Fresh clashes erupted Saturday between Burma's ruling junta and rebel forces, with a rebel leader claiming more than 30 government troops had been killed. Up to 30,000 refugees have fled to seek safety across the border in recent weeks, the UN says.
AFP - Fresh fighting broke out Saturday in Myanmar's northeast between the junta and rebel ethnic forces, whose leader declared they had killed more than 30 government soldiers, Chinese state media said.
The clashes in Myanmar's remote northeast have driven up to 30,000 refugees across the border in recent weeks, the UN has said, causing China to issue a rare admonishment to its neighbour and ally to resolve the conflict.
The Global Times website quoted ethnic Kokang army leader Peng Jiasheng as saying in an interview that his forces had killed more than 30 junta troops and captured another 50. It said he refused to give his location.
The Washington-based US Campaign for Burma (USCB), which uses Myanmar's former name, also said around 30 junta soldiers had been killed with another 40 injured and 20 missing, citing local sources and ethnic media.
Battles that erupted this week in Kokang, a mainly ethnic Chinese region of Myanmar's Shan state, have violated a 20-year ceasefire and analysts have warned the fighting could escalate into full-scale civil war.
The USCB said around 7,000 junta troops were in the region late Friday, where they had had at least eight military encounters with rebel groups over two days.
A bomb was also thrown across the border Friday killing one and injuring several others in a mountainous region of China's southern Yunnan province, reported state-run China Daily, quoting a Chinese Red Cross official.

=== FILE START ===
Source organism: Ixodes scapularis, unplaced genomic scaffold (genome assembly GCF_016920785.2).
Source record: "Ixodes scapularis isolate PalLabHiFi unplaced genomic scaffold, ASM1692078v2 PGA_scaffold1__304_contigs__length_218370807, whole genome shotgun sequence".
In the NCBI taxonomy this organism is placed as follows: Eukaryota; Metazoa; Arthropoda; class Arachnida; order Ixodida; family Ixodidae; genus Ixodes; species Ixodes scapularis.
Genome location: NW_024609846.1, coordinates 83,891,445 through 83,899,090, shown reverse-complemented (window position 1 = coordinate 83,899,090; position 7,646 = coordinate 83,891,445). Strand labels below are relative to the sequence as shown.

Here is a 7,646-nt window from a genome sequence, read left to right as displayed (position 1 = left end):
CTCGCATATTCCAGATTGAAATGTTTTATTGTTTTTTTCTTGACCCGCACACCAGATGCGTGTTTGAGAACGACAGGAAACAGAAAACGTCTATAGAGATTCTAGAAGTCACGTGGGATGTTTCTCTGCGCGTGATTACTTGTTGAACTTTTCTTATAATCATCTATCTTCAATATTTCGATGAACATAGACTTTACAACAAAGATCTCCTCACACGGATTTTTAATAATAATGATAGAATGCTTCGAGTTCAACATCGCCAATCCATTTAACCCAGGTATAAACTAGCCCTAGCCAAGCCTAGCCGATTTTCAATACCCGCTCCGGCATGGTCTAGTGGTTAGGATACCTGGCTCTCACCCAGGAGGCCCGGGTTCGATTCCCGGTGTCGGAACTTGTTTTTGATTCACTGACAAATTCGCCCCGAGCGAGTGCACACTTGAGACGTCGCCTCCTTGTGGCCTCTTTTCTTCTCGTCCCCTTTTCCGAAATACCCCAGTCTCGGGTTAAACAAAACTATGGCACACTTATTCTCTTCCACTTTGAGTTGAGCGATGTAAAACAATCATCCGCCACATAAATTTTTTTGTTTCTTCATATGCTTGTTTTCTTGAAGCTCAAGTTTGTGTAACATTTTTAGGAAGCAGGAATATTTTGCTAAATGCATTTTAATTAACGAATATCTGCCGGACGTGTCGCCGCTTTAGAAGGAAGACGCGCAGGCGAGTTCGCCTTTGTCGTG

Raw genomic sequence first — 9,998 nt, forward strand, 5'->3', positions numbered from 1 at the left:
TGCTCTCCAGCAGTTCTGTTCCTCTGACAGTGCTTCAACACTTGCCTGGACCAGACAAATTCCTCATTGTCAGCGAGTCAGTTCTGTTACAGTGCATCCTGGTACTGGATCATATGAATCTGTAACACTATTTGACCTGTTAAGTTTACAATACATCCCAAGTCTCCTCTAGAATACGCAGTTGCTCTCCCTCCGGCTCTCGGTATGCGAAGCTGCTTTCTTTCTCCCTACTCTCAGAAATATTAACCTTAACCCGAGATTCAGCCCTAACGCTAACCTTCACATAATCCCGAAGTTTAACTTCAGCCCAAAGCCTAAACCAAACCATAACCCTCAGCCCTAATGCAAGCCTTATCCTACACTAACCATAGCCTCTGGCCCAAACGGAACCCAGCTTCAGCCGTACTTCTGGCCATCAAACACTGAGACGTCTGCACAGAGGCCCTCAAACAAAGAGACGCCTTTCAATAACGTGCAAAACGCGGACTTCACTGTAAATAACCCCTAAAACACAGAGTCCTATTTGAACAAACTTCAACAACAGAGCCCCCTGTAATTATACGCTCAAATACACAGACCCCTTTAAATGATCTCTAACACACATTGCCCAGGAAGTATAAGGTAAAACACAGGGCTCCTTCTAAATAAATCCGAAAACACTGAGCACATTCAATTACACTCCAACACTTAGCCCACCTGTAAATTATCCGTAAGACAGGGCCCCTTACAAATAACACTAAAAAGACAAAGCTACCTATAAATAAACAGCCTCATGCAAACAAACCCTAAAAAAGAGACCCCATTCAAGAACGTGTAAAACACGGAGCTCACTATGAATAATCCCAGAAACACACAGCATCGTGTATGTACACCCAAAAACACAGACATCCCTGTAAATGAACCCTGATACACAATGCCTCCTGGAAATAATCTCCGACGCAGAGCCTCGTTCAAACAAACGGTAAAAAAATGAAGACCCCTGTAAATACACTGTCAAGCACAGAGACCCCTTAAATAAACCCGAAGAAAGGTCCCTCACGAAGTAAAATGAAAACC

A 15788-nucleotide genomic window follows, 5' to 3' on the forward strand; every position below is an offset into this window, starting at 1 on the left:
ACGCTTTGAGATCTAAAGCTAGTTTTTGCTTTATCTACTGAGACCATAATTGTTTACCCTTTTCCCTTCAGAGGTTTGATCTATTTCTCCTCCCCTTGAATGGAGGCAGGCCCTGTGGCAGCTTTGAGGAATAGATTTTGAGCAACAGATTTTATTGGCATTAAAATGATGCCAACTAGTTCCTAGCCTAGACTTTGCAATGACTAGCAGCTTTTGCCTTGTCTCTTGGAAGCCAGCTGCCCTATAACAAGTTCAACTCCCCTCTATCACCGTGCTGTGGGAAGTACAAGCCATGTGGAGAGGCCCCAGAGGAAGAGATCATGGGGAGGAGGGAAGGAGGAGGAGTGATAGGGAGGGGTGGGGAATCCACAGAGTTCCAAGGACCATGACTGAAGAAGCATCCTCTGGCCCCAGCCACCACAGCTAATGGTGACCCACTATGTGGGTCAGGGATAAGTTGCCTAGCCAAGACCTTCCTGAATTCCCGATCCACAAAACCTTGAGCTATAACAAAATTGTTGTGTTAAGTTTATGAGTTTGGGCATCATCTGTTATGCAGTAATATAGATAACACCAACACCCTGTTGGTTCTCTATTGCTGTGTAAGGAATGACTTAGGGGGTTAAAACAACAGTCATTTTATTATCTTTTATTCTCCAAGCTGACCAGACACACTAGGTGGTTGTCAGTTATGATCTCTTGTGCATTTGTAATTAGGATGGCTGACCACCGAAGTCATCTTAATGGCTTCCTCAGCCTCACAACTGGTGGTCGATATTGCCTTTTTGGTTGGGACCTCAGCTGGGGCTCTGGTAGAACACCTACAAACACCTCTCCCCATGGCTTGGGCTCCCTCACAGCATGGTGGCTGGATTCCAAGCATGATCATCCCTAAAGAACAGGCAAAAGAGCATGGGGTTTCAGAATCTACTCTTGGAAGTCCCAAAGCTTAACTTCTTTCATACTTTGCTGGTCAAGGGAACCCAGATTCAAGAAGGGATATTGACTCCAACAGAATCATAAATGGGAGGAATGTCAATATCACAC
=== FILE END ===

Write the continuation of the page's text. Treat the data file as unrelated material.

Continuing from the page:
Refugees were still crossing the border Saturday, said Khuensai Jaiyen, editor of the Shan Herald Agency for News.
"It's not like the other day, we're not hearing of too many but they are still crossing," he told AFP.
Only sketchy details of the fresh fighting in Myanmar emerged, but China's Global Times said one of its correspondents in the area witnessed "fierce" gunfire between the Kokang ethnic army and government forces on Saturday.
The state newspaper said Chinese border guards had been put on alert to prevent the conflict spreading to China.
A resident of China's Zhenkang county on the border, who gave only his surname Xie, told AFP he heard gunfire in the distance early Saturday.
"It was pretty loud. Everybody could hear it. I heard it for about an hour," he said.
A statement from the Chinese foreign ministry on Friday said it "hopes that Myanmar can appropriately solve its relevant internal problems and safeguard the stability of the China-Myanmar border".
It also urged its neighbour "to protect the safety and legal rights of Chinese citizens in Myanmar".
China is one of the few allies of Myanmar's isolated junta, its main source of military hardware and a major consumer of its vast natural resources, despite Western concerns over the military-ruled nation's rights record.
Refugees who had crossed to the border town of Nansan were being housed in tents or other makeshift shelters and authorities were providing them blankets, medical care and other necessities, Chinese state media reports said.
The Global Times said Chinese border defence troops detained a group of unidentified armed Myanmar nationals as they attempted to cross the border at Nansan. It gave no other details.
China's state-run press has otherwise provided only scant coverage of the situation, a sensitive issue for Beijing due to its long-time support of Myanmar's military government.
Win Min, a Thailand-based Myanmar analyst and academic, said tensions had grown in Myanmar because the junta was trying to exert control ahead of the elections in 2010.
He said the army wanted to bring ethnic groups under its command as border guard forces, but many of them, seeking greater autonomy from the junta, were reluctant.
"The Burmese military are showing ceasefire groups that if they don't agree with their plans they are going to fight," he said.
Date created : 2009-08-30